The End of my World and the Start of a New One

Jackson Nielsen

Growing up, I felt like I was the Earth and the wrestling mat was my sun. Everything revolved around the sport of wrestling for me. I would be at the school late during the high school wrestling season, honing my craft and rarely seeing the sun on the short winter days when the sun set early. Outside of the high school season, I would make a 40 minute drive four times a week to Omaha to do club wrestling to further improve my skills on the mat. Not to mention the countless hours spent traveling to out of state tournaments to cement my name on the national scene. Wrestling was my life and I loved it dearly which is why I chose to further my athletic career into college. 

College wrestling took up more of my time when you take into account the morning workouts, afternoon workouts, film studies, and constant attention to my diet and weight in order to stay at the 125 lbs weight class. At first I was all in, loving the college wrestling grind and embracing the hardships that came with being a student athlete. But by my third year, something inside of me began to change, with it came feelings I was unfamiliar with. To top it off, I was faced with a season ending injury early into the season, a torn MCL, which put me on the sideline and left me with weeks of recovery and even more weeks of rehabilitation until I was back firing on all cylinders.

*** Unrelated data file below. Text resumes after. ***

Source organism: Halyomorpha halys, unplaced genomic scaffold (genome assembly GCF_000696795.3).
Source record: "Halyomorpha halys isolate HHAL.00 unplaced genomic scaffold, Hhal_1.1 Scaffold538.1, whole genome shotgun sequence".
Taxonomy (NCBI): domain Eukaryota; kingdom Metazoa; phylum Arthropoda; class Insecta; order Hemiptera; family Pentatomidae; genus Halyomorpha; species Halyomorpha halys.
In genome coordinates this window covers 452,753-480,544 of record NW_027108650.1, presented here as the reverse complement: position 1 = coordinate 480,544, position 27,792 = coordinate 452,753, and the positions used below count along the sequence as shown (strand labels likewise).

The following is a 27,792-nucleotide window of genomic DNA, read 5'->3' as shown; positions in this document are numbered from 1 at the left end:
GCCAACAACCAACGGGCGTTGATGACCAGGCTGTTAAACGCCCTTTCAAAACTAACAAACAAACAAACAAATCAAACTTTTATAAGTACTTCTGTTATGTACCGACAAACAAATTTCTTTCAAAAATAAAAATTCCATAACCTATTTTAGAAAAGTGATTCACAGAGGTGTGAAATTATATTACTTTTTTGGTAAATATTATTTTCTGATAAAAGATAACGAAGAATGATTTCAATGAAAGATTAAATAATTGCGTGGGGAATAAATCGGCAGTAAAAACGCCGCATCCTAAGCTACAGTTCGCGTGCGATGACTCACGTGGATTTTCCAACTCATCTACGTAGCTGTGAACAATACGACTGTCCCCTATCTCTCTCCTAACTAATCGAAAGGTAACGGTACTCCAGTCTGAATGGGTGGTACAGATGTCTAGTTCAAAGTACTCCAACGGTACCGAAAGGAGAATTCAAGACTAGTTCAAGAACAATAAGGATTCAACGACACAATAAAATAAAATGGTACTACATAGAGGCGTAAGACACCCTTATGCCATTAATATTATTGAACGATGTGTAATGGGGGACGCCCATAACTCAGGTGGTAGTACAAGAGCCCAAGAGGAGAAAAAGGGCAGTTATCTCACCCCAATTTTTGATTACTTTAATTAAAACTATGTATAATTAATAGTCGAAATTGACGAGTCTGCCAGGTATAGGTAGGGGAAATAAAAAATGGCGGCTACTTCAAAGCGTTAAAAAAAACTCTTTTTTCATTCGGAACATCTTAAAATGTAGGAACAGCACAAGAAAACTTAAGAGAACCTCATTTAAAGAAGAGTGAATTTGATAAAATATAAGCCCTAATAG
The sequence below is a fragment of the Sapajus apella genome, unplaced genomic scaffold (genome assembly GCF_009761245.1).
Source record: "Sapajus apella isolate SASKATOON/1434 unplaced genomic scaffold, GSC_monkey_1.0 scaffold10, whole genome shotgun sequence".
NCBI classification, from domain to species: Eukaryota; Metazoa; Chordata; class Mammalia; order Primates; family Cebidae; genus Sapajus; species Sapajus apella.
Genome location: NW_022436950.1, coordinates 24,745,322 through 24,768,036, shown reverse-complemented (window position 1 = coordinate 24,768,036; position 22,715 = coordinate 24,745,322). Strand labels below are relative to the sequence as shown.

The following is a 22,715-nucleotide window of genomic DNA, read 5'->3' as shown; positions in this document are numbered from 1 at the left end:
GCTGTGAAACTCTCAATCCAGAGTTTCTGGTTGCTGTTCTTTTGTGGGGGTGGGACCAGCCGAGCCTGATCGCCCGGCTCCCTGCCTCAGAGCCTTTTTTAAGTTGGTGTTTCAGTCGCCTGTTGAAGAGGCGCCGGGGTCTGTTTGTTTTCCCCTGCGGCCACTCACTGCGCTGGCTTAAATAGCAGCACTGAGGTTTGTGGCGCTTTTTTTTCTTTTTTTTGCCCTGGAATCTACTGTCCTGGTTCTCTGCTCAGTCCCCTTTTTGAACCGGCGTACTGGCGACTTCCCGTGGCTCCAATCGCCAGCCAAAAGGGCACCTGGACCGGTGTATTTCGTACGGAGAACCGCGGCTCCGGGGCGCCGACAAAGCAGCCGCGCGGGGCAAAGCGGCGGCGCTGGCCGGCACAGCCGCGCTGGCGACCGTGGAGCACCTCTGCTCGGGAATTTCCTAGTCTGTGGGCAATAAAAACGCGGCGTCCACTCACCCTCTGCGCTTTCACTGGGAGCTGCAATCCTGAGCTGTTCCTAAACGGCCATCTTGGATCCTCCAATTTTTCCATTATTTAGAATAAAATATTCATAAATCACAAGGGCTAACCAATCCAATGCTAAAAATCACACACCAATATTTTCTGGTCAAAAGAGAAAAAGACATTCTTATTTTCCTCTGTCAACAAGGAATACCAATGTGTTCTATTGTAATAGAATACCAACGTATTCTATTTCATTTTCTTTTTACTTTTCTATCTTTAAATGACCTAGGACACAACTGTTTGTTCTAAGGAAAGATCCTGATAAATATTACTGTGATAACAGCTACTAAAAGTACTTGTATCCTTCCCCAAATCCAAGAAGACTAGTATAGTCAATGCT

As the fourth year of college athletics began, I realized I was no longer excited. The thought of dieting back down to 125 lbs, from my natural weight of 146 lbs, filled me with dread and anxiety. I was no stranger to this, as no one is a fan of cutting weight, but for me, this was different. I have struggled with healthily cutting weight in the past and I was at the point in my wrestling career where I was burnt out. I enjoyed the hard workouts and pushing myself mentally and physically is something I always loved about the sport of wrestling. But as soon as it came time to begin weight management, it felt as though a dark cloud had been cast over me at all times. It turned my mentality from enjoying workouts and trying to get better at wrestling, to just trying to lose as much weight as I could during practices. In my mind, the negatives outweighed the positives, and with much thought and consideration, I decided it would be best for me, both mentally and physically, to walk away from the sport.

Talking to the coaches was one of the hardest things I’ve had to do but I knew it was for the best. I was suddenly cast out from the world of athletics that I had known my whole life, to a world where I just went to class and did my own thing. Ultimately, I was more happy and looking back I know it was the right decision. But my life and my world had so suddenly done a complete 180 that it took a while to adapt to. Sometimes change can be a bad thing, but in this case, this change in my world was a saving grace.